clock menu more-arrow no yes

Filed under:

Montblanc's digital notepad made me ashamed of my scrappy handwriting

New, 2 comments

Too lux for me

I find it disconcerting to see my own sloppy handwriting turned into a pristine digital object, but unfortunately, it's an unavoidable experience while testing out Montblanc's new Augmented Paper. This €650 notepad-and-pen announced at IFA converts every scribble into a digital facsimile stored on your smartphone. It even turns your jottings into text notes, using the same handwriting-recognition technology found in Samsung's smartphones. But while it looks like a seamless experience in marketing shots — turning elegant, executive-class handwriting into elegant, executive-class notes — I'm not sure if it's ready for every day use.

The product itself is lovely. Montblanc is best known for its luxury pens, watches, and leather goods, and Augmented Paper certainly plays the part. You get Italian paper in an Italian notepad, which you slip into an Italian leather envelope. Most of the product's price (around €400) is taken up by a modified StarWalker pen, which Montblanc calls a writing instrument. The whole thing feels assured and classy, but I don't think it'd fare well in my backpack for a week or two.

A power button on the top switches it on and a discreet micro USB port on the bottom is used to charge it. There's also a button to the side of the pad which you press to transfer notes via Bluetooth onto your phone, and a pair of LEDS that signal various states — whether there are notes to be saved, notes being transferred, whether the battery's low, and so on.

The technology that actually does the note-saving isn't Montblanc's, but Wacom's and is called electro-magnetic resonance or EMR. A weak electromagnetic field is generated by the leather envelope and is used to detect the movement of the pen's tip. It's the same tech used in Lenovo's new Yoga Book, and Wacom has its own (much cheaper) digital notepads — including the newly-announced Bamboo Slate and Folio "smartpads." You can use any type of notepad or paper with these products, but they only work with the right modified pens. You can't just whip out a Bic and expect it to work.

This technology has been around for years, but for a first-time user like myself it's wizardry. It's fast, accurate, and charmingly indifferent to what you're writing. Are you making an important to-do list? Fine, it'll digitize that. Are you just writing the word 'poop' over and over, and then doodling something obscene in the margin? Cool, because that's now stored in your smartphone.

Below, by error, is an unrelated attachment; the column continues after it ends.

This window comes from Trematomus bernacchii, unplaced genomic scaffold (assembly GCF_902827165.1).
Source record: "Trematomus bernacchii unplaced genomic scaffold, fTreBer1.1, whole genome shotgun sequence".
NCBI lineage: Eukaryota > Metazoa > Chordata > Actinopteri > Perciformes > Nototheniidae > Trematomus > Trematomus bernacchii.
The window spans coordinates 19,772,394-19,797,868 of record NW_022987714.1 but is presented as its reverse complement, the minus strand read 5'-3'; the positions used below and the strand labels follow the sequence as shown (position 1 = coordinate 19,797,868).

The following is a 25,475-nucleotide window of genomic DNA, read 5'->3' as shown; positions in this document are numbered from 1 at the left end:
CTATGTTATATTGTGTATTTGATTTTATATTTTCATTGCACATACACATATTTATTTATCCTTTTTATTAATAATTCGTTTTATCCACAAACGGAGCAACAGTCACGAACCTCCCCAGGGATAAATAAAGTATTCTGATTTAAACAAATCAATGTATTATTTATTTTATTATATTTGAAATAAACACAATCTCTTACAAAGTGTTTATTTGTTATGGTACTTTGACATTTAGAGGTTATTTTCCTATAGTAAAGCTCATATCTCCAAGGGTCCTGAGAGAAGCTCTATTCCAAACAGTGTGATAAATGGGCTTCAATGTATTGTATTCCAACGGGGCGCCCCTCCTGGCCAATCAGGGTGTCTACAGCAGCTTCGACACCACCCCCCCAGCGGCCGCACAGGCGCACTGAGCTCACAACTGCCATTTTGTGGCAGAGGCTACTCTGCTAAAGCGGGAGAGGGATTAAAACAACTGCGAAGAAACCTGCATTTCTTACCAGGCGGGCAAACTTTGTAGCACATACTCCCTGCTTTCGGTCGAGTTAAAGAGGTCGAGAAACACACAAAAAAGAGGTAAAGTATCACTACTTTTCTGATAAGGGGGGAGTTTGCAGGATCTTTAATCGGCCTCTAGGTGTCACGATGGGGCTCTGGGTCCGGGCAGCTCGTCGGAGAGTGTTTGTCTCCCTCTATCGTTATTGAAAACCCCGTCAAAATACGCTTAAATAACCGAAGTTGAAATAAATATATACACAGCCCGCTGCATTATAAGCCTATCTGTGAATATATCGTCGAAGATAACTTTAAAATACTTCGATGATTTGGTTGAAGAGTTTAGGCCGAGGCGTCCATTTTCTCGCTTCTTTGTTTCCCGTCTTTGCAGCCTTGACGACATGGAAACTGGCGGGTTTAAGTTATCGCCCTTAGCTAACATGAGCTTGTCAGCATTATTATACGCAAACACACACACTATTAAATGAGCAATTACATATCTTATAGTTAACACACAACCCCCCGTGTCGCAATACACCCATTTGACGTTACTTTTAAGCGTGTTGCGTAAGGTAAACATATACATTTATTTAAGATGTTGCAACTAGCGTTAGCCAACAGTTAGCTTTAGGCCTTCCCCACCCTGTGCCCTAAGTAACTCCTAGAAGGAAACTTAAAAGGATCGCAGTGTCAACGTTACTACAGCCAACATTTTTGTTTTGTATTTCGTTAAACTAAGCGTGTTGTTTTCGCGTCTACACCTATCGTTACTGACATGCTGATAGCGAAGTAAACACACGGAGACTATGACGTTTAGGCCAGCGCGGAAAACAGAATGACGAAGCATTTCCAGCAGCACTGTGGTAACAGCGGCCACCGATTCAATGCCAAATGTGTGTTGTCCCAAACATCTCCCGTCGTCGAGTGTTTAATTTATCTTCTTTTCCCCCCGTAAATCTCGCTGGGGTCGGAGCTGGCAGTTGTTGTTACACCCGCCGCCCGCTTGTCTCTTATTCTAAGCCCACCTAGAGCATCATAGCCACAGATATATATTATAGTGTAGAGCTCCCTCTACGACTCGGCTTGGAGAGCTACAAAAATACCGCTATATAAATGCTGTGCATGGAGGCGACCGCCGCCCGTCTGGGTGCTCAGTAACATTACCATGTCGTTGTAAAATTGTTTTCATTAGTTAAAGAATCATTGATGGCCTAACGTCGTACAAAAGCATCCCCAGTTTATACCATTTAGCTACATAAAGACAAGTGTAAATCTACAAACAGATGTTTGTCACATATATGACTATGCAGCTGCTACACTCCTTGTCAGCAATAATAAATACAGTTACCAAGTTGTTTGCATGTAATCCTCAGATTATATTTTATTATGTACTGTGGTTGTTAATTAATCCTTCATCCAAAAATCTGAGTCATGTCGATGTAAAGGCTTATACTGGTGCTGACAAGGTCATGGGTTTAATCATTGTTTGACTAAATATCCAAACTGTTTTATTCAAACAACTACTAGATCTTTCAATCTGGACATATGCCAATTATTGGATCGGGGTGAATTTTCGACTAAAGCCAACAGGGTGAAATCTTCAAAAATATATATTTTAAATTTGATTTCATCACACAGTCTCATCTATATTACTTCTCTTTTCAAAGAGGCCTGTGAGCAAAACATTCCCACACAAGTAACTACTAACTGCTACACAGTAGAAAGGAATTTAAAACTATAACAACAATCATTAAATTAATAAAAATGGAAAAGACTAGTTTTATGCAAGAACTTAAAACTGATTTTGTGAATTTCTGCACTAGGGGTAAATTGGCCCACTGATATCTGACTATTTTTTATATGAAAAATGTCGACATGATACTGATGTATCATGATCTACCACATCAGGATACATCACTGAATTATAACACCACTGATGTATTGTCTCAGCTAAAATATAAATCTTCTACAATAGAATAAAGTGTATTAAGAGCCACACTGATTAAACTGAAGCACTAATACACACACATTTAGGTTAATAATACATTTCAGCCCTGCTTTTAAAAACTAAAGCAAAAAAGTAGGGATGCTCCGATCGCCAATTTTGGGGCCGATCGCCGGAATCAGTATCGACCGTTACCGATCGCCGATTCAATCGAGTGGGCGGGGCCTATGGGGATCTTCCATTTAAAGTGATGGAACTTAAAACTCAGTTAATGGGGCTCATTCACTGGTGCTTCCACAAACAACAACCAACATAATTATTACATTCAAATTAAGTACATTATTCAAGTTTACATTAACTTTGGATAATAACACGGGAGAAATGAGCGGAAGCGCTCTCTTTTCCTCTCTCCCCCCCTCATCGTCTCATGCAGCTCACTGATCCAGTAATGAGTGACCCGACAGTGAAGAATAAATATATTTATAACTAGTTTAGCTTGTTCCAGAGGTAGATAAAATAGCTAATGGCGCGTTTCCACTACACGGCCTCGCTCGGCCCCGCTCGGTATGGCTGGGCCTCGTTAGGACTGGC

Montblanc's notebook is lovely, but the note-taking app is far from smooth

But unfortunately, your smartphone is where the system falls apart a little. Montblanc's app for Augmented Paper has some useful features, including a search function that works with assigned tags or just the content of your notes (hand writing is digitized as soon as it's transferred to the app, and is available to search straight away). But there's no option to organize by folders, and it's confusing to scroll through reams of pages, which often contain just a single note. That's because every new note get its own new page in the app — even if it's on the same page in the notepad itself. You can merge these notes in the app, but it's still hassle. And unlike the Yoga Book, there's no live conversion feature where you can take notes in the pad and watch the digital counterpart appear as you write.

For an inveterate note take like myself, all this seems like a tax on productivity. I create new to-do lists every couple of days, performing triage on the old list to re-prioritize my tasks. I use cheap A4 binder notebooks and nice pens, but they're not Montblanc-nice, and I'd hate to be stuck using (what feels like to me) a chubby ballpoint. I'm intrigued by digital note-taking, and am going to persevere with the Augmented Paper a while longer. But my first impression is that I'm better off with paper, a pen, and my messy scribbles.